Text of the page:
Thai PM defends crackdown ahead of censure debate
Thailand's premier on Monday defended a deadly army crackdown on anti-government protesters as he prepared for a grilling in parliament on his handling of the crisis.world Updated: May 31, 2010 10:27 IST
Thailand's premier on Monday defended a deadly army crackdown on anti-government protesters as he prepared for a grilling in parliament on his handling of the crisis.
"The government and army had no intention to attack people," Prime Minister Abhisit Vejjajiva said ahead of the two-day no confidence debate.
"What had happened was there was a militia group which attacked the military and that led to clashes. We will explain this fact and we show our sincerity by allowing an independent committee to investigate" the events, he added.
The Red Shirts' street rally, broken up on May 19 in an army assault on their vast encampment in the retail heart of Bangkok, sparked outbreaks of violence that left 88 people dead, mostly civilians, and nearly 1,900 injured.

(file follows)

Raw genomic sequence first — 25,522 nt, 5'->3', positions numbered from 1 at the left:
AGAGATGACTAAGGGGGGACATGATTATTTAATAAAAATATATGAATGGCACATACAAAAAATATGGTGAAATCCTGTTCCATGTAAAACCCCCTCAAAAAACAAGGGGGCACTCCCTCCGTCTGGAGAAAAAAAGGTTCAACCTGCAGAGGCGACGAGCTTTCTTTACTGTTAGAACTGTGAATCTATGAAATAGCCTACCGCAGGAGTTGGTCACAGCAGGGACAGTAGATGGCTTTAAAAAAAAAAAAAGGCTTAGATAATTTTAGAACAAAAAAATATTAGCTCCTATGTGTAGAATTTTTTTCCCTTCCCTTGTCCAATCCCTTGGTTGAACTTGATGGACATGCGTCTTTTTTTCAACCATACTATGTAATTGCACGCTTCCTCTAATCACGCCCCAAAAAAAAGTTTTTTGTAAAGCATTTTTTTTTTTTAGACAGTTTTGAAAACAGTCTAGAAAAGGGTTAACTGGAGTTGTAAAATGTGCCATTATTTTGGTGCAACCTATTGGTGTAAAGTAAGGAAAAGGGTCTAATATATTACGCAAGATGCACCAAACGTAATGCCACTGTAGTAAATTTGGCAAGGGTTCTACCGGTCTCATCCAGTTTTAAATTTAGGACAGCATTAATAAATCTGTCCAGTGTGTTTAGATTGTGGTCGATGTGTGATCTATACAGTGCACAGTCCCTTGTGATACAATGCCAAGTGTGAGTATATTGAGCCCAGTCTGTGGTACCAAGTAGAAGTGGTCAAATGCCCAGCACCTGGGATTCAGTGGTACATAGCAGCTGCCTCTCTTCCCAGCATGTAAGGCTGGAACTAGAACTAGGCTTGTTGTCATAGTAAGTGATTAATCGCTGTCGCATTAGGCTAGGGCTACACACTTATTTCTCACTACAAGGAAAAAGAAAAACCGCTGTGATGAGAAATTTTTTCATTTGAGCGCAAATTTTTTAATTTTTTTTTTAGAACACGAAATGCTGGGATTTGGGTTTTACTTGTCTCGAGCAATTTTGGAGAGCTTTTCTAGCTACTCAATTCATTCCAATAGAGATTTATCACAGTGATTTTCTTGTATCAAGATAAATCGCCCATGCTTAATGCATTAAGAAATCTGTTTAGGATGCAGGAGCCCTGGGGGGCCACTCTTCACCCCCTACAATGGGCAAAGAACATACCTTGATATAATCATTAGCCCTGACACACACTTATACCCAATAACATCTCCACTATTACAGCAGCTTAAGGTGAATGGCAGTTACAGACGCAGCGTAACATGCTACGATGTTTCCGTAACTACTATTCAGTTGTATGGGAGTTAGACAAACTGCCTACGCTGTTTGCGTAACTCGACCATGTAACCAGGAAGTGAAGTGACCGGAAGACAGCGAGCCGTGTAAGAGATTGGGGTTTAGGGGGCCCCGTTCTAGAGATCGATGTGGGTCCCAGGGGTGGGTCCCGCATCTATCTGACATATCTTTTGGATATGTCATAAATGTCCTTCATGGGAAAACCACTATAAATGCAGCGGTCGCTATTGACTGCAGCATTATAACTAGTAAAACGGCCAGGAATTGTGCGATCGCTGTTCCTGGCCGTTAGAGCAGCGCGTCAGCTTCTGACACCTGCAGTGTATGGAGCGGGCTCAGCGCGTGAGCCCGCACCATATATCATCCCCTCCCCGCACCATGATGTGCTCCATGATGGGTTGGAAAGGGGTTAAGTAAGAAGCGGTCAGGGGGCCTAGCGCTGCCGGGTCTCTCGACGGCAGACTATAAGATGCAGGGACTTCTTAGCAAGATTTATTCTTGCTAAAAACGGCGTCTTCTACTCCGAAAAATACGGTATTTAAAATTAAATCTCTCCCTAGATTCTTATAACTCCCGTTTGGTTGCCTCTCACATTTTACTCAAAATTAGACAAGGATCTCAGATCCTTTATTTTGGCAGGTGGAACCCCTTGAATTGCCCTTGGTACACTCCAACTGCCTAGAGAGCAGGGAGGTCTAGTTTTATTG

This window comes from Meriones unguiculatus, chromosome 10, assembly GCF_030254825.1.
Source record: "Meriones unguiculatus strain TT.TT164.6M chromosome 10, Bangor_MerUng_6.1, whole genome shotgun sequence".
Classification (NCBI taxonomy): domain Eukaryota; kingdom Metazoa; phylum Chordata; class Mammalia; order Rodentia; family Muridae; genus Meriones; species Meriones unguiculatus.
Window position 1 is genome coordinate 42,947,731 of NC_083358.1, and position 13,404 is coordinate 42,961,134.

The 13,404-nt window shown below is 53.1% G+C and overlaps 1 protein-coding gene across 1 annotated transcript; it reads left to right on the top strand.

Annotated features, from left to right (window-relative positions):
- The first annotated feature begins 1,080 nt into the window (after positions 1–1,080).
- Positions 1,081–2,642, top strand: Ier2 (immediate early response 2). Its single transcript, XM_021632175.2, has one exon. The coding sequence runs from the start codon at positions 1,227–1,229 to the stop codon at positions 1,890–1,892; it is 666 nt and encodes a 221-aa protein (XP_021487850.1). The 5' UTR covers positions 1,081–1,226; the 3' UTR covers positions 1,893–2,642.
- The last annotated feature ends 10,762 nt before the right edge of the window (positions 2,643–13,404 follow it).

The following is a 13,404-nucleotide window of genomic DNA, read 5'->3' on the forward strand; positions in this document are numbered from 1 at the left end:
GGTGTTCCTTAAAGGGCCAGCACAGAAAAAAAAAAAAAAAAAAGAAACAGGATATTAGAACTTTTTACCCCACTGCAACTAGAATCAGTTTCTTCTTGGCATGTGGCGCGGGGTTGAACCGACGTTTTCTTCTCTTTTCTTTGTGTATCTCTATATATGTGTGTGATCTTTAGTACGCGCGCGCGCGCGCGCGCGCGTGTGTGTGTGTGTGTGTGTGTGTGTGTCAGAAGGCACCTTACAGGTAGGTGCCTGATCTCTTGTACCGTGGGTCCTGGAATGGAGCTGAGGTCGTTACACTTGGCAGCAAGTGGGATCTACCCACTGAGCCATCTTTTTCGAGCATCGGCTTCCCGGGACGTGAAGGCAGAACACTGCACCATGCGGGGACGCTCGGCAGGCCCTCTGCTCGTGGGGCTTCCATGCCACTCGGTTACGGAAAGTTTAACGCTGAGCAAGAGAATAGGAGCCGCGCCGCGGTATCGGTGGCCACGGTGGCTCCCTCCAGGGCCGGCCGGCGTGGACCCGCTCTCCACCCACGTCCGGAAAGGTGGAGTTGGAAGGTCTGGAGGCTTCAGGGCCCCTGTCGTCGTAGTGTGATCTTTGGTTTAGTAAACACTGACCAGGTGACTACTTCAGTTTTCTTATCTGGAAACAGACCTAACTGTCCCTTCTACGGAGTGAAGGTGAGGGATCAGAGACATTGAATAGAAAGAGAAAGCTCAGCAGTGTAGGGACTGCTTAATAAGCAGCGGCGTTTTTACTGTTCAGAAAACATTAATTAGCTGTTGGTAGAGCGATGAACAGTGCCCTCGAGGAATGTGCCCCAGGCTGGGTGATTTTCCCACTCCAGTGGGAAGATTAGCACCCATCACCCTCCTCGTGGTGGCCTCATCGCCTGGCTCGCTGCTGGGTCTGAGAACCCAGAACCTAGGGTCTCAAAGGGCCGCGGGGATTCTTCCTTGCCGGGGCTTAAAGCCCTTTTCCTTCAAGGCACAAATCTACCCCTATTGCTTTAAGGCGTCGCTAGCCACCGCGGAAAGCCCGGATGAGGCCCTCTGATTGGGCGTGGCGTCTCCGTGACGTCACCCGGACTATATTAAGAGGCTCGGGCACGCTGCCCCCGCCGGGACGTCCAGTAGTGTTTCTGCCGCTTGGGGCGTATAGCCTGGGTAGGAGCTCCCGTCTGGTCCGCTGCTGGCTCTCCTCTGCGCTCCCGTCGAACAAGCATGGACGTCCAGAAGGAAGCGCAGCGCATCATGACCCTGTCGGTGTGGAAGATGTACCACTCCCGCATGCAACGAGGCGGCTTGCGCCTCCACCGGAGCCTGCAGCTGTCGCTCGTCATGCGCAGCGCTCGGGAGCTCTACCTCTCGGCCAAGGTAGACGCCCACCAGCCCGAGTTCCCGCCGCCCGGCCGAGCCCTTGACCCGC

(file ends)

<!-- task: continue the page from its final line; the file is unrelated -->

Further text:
The Red Shirts were campaigning for elections they hoped would oust the government, which they view as undemocratic because it came to power with the backing of the army after a court ruling threw out the previous administration.
The main opposition Puea Thai party is expected to demand answers from Abhisit's administration on why it sent armed soldiers firing live rounds -- instead of riot police -- to restore order in the protest-hit capital.
Both sides want to produce photographs, videos and documents related to the protests and bloodshed during the censure debate.
But the opposition boycotted a panel set up to review footage of the violence, casting doubt on whether they would be allowed to show their own evidence in parliament.
"If we can't show clips then after the debate we will show them on stages in different provinces that are not under a state of emergency," Puea Thai spokesman Prompong Nopparit said over the weekend.
The government lifted a night-time curfew on Saturday, saying the situation was returning to normal, but it left in place emergency rule across more than one third of the country, including Bangkok.
Abhisit banned public gatherings of more than five people and gave broad powers to police and military under the state of emergency invoked on April 7 after Red Shirts occupied a commercial district and stormed parliament.